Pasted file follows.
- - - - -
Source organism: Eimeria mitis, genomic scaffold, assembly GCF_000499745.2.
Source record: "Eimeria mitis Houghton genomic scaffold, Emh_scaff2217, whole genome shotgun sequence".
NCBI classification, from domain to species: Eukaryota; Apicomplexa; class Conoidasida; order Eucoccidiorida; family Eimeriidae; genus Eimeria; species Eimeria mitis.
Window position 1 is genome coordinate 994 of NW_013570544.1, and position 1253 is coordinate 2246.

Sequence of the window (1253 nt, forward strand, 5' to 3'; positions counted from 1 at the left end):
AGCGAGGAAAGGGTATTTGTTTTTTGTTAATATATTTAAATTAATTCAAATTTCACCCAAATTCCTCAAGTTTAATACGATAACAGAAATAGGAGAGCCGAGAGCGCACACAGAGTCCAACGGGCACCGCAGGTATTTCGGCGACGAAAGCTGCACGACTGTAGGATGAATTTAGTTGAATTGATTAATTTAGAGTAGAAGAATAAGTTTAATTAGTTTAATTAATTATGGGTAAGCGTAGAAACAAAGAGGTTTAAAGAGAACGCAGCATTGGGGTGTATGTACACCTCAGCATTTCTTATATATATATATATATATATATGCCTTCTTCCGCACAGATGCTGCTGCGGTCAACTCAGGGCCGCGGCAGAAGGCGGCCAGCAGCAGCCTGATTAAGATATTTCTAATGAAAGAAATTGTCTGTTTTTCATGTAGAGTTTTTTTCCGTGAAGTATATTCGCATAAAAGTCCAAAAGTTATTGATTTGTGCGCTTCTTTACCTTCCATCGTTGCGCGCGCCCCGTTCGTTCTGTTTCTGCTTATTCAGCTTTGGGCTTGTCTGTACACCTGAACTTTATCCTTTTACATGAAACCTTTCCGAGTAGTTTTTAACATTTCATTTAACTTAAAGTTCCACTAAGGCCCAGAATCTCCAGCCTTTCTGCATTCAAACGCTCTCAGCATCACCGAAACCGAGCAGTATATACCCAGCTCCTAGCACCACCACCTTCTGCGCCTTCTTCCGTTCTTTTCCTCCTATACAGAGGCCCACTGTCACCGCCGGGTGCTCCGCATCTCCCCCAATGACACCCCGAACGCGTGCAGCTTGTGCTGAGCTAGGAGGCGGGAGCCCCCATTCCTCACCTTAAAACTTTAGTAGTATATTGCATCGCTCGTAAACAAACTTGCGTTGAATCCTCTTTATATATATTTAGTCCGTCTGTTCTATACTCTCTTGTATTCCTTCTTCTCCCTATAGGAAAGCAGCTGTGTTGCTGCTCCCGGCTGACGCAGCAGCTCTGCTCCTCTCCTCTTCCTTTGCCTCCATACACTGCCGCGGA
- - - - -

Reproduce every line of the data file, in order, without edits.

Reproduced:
Source organism: Eimeria mitis, genomic scaffold, assembly GCF_000499745.2.
Source record: "Eimeria mitis Houghton genomic scaffold, Emh_scaff2217, whole genome shotgun sequence".
NCBI classification, from domain to species: Eukaryota; Apicomplexa; class Conoidasida; order Eucoccidiorida; family Eimeriidae; genus Eimeria; species Eimeria mitis.
Window position 1 is genome coordinate 994 of NW_013570544.1, and position 1253 is coordinate 2246.

Sequence of the window (1253 nt, forward strand, 5' to 3'; positions counted from 1 at the left end):
AGCGAGGAAAGGGTATTTGTTTTTTGTTAATATATTTAAATTAATTCAAATTTCACCCAAATTCCTCAAGTTTAATACGATAACAGAAATAGGAGAGCCGAGAGCGCACACAGAGTCCAACGGGCACCGCAGGTATTTCGGCGACGAAAGCTGCACGACTGTAGGATGAATTTAGTTGAATTGATTAATTTAGAGTAGAAGAATAAGTTTAATTAGTTTAATTAATTATGGGTAAGCGTAGAAACAAAGAGGTTTAAAGAGAACGCAGCATTGGGGTGTATGTACACCTCAGCATTTCTTATATATATATATATATATATATGCCTTCTTCCGCACAGATGCTGCTGCGGTCAACTCAGGGCCGCGGCAGAAGGCGGCCAGCAGCAGCCTGATTAAGATATTTCTAATGAAAGAAATTGTCTGTTTTTCATGTAGAGTTTTTTTCCGTGAAGTATATTCGCATAAAAGTCCAAAAGTTATTGATTTGTGCGCTTCTTTACCTTCCATCGTTGCGCGCGCCCCGTTCGTTCTGTTTCTGCTTATTCAGCTTTGGGCTTGTCTGTACACCTGAACTTTATCCTTTTACATGAAACCTTTCCGAGTAGTTTTTAACATTTCATTTAACTTAAAGTTCCACTAAGGCCCAGAATCTCCAGCCTTTCTGCATTCAAACGCTCTCAGCATCACCGAAACCGAGCAGTATATACCCAGCTCCTAGCACCACCACCTTCTGCGCCTTCTTCCGTTCTTTTCCTCCTATACAGAGGCCCACTGTCACCGCCGGGTGCTCCGCATCTCCCCCAATGACACCCCGAACGCGTGCAGCTTGTGCTGAGCTAGGAGGCGGGAGCCCCCATTCCTCACCTTAAAACTTTAGTAGTATATTGCATCGCTCGTAAACAAACTTGCGTTGAATCCTCTTTATATATATTTAGTCCGTCTGTTCTATACTCTCTTGTATTCCTTCTTCTCCCTATAGGAAAGCAGCTGTGTTGCTGCTCCCGGCTGACGCAGCAGCTCTGCTCCTCTCCTCTTCCTTTGCCTCCATACACTGCCGCGGA